The organisation also works on the main influences on those issues, such as globalisation, international trade and investment, business sustainability and general international development issues. I’ve also recently been doing a lot of work on oil and gas developments in developing countries so there’s a certain synchronicity to it all. But Climate Change is going to be a major focus for WWF over the coming years.
mtl: It sounds very interesting, but how is the lifestyle, money and so on?
Niall: Well, suffice it to say that after 10 years here I’m still not earning as much as I was at Dentons but, you know, money isn’t really an issue – I’m comfortably off and have as much as I need. As for lifestyle, I couldn’t be happier – I live in a nice part of the country (Surrey) doing a job that I love with people I respect for a cause that I believe in. I’m a pretty lucky sod. And one of the things I really notice is that, even though in many respects I’m working as hard as I ever did, I never feel remotely as stressed as I did in the City. The only one putting pressure on me is me.
mtl: We understand that you occasionally recruit interns to help you out, tell us more about that and how anyone who is interested can find out more….
.Niall: Well, there are only two of us in the Legal Unit here, doing an awful lot of work, so we welcome all the offers of help we can get. I probably get a call a week from a lawyer wanting to work for WWF or the NGO sector more generally and we’ve been very lucky to have a number of often highly experienced lawyers come and work here on a volunteer basis as a stepping stone to making that shift. We also have a number of practising solicitors and barristers who do pro bono or reduced fee work for us. Anyone who is interested in helping out or volunteering should take a look at our website (link below) and get in touch.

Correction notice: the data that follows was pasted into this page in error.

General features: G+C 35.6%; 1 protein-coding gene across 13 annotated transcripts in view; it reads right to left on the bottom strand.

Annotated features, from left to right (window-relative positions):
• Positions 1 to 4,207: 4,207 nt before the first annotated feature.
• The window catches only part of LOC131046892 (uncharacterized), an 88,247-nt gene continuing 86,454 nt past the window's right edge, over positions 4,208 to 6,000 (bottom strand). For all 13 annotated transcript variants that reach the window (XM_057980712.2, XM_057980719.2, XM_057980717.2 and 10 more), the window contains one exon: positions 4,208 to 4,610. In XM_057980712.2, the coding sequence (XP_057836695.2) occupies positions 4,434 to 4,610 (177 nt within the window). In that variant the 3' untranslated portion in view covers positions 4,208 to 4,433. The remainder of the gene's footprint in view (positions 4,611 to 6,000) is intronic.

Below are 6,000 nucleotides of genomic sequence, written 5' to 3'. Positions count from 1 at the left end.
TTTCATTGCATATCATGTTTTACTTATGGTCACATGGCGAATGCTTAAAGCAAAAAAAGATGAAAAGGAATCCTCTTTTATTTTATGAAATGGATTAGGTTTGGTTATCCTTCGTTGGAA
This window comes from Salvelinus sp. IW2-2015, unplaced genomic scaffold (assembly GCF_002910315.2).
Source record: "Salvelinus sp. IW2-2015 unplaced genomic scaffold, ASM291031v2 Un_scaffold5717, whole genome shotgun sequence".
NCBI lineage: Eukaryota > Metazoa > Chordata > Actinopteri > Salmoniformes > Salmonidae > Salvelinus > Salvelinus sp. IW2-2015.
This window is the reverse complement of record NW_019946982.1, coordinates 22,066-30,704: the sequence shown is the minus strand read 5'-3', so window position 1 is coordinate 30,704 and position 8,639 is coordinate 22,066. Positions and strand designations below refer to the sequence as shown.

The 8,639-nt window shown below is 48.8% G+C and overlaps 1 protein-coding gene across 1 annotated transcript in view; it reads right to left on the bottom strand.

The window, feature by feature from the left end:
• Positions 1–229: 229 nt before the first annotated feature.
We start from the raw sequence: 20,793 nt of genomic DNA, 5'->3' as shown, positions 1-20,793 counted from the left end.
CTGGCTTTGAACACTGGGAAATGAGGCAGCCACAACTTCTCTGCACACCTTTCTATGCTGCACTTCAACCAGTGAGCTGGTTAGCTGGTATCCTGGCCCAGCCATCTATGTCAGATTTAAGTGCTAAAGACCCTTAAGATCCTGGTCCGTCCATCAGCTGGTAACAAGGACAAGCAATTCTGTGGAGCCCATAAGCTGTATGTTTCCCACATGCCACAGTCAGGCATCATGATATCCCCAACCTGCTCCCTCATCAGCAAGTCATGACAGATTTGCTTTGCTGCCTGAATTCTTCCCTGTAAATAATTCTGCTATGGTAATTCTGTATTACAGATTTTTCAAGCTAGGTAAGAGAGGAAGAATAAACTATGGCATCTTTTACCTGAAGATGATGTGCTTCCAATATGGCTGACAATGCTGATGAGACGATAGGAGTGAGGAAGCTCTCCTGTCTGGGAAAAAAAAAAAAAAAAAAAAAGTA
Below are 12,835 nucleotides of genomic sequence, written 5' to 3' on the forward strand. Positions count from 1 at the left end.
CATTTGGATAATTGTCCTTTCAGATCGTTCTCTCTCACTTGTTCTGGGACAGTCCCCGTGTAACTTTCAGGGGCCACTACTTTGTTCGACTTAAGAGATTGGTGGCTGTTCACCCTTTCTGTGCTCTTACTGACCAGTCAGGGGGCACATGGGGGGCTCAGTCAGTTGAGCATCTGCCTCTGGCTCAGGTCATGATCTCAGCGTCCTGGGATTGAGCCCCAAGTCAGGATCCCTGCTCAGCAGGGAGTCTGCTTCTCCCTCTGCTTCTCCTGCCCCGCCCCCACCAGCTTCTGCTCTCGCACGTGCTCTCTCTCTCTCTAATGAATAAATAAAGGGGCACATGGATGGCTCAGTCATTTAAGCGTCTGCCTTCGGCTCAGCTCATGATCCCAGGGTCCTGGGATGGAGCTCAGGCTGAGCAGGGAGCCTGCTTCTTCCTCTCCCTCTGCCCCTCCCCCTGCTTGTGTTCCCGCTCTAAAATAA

mtl: Does the WWF still get confused with the World Wrestling Federation?
Graduated from Victoria University, New Zealand
Joined Rudd Watts & Stone in New Zealand
1986 - mid 1988
Travel and working around Europe
Mid 1988 - mid 1989
Contract legal position with NZ Ministry for the Environment
Mid 1989 - late 1993
Denton Hall - London
(now Denton Wilde Sapte)
Late 1993 - early 1995
Travel around Africa - worked for Environment Liaison Centre International, Nairobi for 6 months
Maternity cover at Nabarro Nathanson, London
Niall: Groan. You would have to bring that up wouldn’t you? Yes, we still get a bit of that but things have improved a lot since we won our court case against the Federation and they changed their initials to “WWE”. We weren’t very popular with a lot of wrestling supporters but it was an important win and has made doing our work an awful lot easier.
mtl: Niall Watson, thank you very, very much for speaking to us. Good luck with your wedding and all your work.
If you know any other lawyers who have gone and done something interesting or unusual with their lives or who have a great work/life balance then please get in touch.